Launching the much-delayed final layout on Wednesday, the developer claimed it shows it has listened to people’s concerns including removing turbines and roads from near people’s homes. Viking hopes it has now won round the official bodies which objected to its previous proposal for 150 turbines.
The number of turbines has been reduced to 127 in the so-called addendum to the planning consent application, including the removal of all eight turbines from the Collafirth site near Voe due to the presence of rare birds and the “pristine” quality of its peatland. Studies have indicated that nearly 68 per cent of the peat on the other turbine sites is already deteriorating but Viking intends carrying out work to halt erosion.
Nine turbines have been cut in Delting along with a hilltop road planned for Setter, near Voe. Five turbines have been cut in Nesting, nearest to houses, along with a proposed road at Newing. Only one turbine has been cut from the Kergord site.
The eye-catching downward revision of the carbon payback time stems from an estimate that more than two-thirds of peat on the site is “already deteriorating and releasing stored carbon”. It had previously been a best-case scenario of 2.3 years and a worst-case estimate of 14.8 years.
Viking says the total area occupied by the windfarm, post-construction, will be down from 252 hectares to 104 hectares, due partly to plans to reinstate more ground, including reducing double-track roads to single-track once the turbines are erected.
Although the power output has gone down from 540MW to 457MW, the estimated profit to Shetland Charitable Trust remains at around £23 million a year, partly due to the rise in energy prices and the project’s capital cost falling from £800 million to £685 million.
If Viking’s projections prove accurate it believes the windfarm could earn £930 million for Shetland across its 25-year lifespan. Project coordinator Allan Wishart said it was a Shetland project to equal the opportunities presented by oil in the 1970s.
He asked: “Is there any other scheme or project that can offer so much both to deal with the effects of climate change and bringing a substantial income to these islands? I think that’s the big thing looking at the long term – it’s unmatched.”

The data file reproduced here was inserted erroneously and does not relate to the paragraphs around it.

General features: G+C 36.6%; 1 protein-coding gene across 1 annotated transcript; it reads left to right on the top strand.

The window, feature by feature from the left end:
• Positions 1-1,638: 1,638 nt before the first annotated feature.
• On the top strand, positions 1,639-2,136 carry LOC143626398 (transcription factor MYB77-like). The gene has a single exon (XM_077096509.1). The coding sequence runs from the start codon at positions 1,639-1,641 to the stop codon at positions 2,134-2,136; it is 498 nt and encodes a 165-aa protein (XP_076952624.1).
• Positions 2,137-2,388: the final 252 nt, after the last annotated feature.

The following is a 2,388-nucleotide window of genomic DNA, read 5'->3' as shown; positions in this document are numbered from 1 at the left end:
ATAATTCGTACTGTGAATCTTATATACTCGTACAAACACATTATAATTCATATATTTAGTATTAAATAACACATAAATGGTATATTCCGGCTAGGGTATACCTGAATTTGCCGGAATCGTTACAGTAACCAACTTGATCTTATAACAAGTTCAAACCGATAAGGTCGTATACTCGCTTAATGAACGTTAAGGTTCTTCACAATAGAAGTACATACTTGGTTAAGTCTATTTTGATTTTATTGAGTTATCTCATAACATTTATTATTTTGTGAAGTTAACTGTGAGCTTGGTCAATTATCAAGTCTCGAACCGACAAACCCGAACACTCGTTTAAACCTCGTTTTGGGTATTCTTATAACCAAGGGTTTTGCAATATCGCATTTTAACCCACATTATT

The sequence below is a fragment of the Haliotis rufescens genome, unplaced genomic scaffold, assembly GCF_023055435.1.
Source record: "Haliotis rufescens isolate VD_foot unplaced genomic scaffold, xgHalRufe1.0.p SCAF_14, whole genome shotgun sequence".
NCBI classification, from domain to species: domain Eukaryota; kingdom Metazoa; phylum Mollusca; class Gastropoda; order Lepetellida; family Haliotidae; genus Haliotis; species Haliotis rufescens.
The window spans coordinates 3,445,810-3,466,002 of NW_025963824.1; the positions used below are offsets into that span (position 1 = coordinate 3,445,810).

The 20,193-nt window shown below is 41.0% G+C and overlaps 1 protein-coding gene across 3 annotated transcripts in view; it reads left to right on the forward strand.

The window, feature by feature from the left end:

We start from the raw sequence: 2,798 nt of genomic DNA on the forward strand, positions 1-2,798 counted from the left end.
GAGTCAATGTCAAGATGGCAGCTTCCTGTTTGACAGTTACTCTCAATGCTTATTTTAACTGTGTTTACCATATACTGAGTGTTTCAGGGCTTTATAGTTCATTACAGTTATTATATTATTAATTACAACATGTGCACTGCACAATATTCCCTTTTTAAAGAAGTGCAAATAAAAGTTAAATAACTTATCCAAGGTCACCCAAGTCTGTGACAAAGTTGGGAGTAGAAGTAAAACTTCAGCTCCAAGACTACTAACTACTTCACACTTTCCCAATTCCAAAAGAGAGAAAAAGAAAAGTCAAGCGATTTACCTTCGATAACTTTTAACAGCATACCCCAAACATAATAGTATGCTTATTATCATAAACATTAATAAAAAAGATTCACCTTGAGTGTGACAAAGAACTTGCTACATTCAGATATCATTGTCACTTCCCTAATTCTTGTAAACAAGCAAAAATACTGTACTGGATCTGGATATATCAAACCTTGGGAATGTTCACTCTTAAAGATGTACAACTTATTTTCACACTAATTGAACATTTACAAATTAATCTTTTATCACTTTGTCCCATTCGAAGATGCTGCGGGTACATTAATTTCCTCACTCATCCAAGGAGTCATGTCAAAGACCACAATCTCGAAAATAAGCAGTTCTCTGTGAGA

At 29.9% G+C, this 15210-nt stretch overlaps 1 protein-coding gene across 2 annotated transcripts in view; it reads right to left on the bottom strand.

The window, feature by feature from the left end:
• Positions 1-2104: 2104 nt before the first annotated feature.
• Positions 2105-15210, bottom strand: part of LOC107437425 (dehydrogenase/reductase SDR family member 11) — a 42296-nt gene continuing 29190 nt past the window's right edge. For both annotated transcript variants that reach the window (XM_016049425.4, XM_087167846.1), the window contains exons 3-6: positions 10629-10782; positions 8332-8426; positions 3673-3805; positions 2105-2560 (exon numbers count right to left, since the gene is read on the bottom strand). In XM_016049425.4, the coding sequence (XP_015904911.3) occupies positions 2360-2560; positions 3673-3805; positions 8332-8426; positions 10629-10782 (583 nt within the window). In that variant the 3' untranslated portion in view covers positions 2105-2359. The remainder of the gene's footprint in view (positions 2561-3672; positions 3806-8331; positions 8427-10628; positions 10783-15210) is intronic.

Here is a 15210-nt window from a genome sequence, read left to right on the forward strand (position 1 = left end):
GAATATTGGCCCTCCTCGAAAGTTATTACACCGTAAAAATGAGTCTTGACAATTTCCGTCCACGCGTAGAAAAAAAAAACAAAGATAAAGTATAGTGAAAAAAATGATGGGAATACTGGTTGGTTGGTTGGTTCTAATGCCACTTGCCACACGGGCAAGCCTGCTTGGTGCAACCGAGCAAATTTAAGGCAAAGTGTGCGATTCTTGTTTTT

The slimmed-down windfarm could leave 143MW of spare capacity in the required interconnector cable to the Scottish mainland, opening up the potential for many more smaller-scale renewable energy generating projects in Shetland, such as the Aegir wavepower venture and small windfarms proposed for North Yell and Quarff.
Viking Energy Partnership chairman Bill Manson said the changes to the windfarm plan would reduce the impact on residents, birds and archaeology and that the windfarm would occupy only 0.56 per cent of the 18,700 hectares of the central Mainland. Two operational access junctions have been removed and the network of access roads has been reduced by 14km to a total of 100km.
“We have listened to what people have said and we have put a massive amount of time and effort into making changes to address concerns,” he said. “The windfarm is now smaller, more compact and has a much shorter carbon payback period.”
The carbon payback estimate is likely to provoke deep scepticism from some of the project’s many opponents, but the explanation given is that the original carbon payback estimate was calculated using a standard government model.
In a press statement, Viking Energy said: “Further research has now been carried out in the central Mainland area which shows that the deteriorating condition of the majority of the peat means that it is currently emitting rather than storing carbon.
“This practical survey work, combined with further assessments using the methodology reviewed by the MacAulay Institute means that, even in the worst case scenario, the carbon payback time will be less than one year.”
The addendum is designed to augment the information contained within the original application and will be formally advertised in the next two editions of The Shetland Times. After that a six-week consultation period will begin, with the SIC given a further four weeks to deliver its response before the section 36 consent application is finally submitted to Scottish ministers.
2011 is expected to be the crucial year with decisions on planning consent and whether Shetland Charitable Trust will invest in the venture, as well as whether the interconnector cable will be sanctioned by the electricity regulator.
Viking hopes the windfarm will be completed by 2018 at the latest, providing 42 full-time jobs and a further 23 in support services.
You can read the full addendum here.